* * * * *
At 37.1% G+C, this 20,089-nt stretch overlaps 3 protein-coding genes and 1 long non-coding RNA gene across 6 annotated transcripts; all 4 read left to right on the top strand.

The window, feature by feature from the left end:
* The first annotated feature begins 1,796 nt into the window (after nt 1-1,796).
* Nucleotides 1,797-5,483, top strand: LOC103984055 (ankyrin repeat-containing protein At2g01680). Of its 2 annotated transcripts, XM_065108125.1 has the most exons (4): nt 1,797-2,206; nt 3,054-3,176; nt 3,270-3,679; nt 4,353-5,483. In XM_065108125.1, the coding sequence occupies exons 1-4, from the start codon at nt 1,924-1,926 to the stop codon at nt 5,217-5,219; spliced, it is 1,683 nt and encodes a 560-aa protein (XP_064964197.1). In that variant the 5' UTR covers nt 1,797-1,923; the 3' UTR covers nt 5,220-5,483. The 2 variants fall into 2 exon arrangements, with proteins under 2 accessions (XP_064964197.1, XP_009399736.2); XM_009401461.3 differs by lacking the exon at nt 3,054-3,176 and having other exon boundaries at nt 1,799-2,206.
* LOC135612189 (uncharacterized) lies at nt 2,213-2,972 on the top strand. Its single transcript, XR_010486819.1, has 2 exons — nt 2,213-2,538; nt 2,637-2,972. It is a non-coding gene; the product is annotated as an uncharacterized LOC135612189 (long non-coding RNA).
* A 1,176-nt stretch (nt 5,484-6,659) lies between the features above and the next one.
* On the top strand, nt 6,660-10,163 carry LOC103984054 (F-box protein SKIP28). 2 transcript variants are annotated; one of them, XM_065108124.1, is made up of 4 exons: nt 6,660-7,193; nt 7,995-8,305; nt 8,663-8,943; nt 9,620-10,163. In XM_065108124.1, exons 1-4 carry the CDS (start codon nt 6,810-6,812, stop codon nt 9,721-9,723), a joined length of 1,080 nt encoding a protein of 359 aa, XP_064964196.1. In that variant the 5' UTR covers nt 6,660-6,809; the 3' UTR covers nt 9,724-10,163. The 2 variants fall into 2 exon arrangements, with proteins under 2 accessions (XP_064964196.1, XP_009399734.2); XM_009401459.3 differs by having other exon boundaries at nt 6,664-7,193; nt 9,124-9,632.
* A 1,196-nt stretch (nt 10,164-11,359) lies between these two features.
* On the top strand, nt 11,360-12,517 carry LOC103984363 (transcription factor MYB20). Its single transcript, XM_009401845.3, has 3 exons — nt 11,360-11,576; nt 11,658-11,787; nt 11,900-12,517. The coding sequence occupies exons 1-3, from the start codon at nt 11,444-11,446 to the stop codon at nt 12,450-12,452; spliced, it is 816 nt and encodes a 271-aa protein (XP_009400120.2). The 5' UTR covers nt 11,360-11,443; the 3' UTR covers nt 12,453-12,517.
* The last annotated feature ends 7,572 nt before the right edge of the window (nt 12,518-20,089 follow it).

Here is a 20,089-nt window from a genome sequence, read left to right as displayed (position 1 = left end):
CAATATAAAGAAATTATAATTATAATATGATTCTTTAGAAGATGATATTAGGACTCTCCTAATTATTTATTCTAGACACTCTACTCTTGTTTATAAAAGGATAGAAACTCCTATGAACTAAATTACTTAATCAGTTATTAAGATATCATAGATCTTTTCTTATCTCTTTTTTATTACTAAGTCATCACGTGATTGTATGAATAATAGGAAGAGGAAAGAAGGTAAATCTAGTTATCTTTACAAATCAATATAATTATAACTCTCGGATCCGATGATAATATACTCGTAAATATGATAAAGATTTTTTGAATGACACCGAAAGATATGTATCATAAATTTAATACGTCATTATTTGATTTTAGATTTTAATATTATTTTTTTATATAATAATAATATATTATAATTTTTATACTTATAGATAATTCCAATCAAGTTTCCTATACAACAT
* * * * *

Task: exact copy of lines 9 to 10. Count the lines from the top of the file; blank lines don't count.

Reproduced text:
* On the top strand, nt 11,360-12,517 carry LOC103984363 (transcription factor MYB20). Its single transcript, XM_009401845.3, has 3 exons — nt 11,360-11,576; nt 11,658-11,787; nt 11,900-12,517. The coding sequence occupies exons 1-3, from the start codon at nt 11,444-11,446 to the stop codon at nt 12,450-12,452; spliced, it is 816 nt and encodes a 271-aa protein (XP_009400120.2). The 5' UTR covers nt 11,360-11,443; the 3' UTR covers nt 12,453-12,517.
* The last annotated feature ends 7,572 nt before the right edge of the window (nt 12,518-20,089 follow it).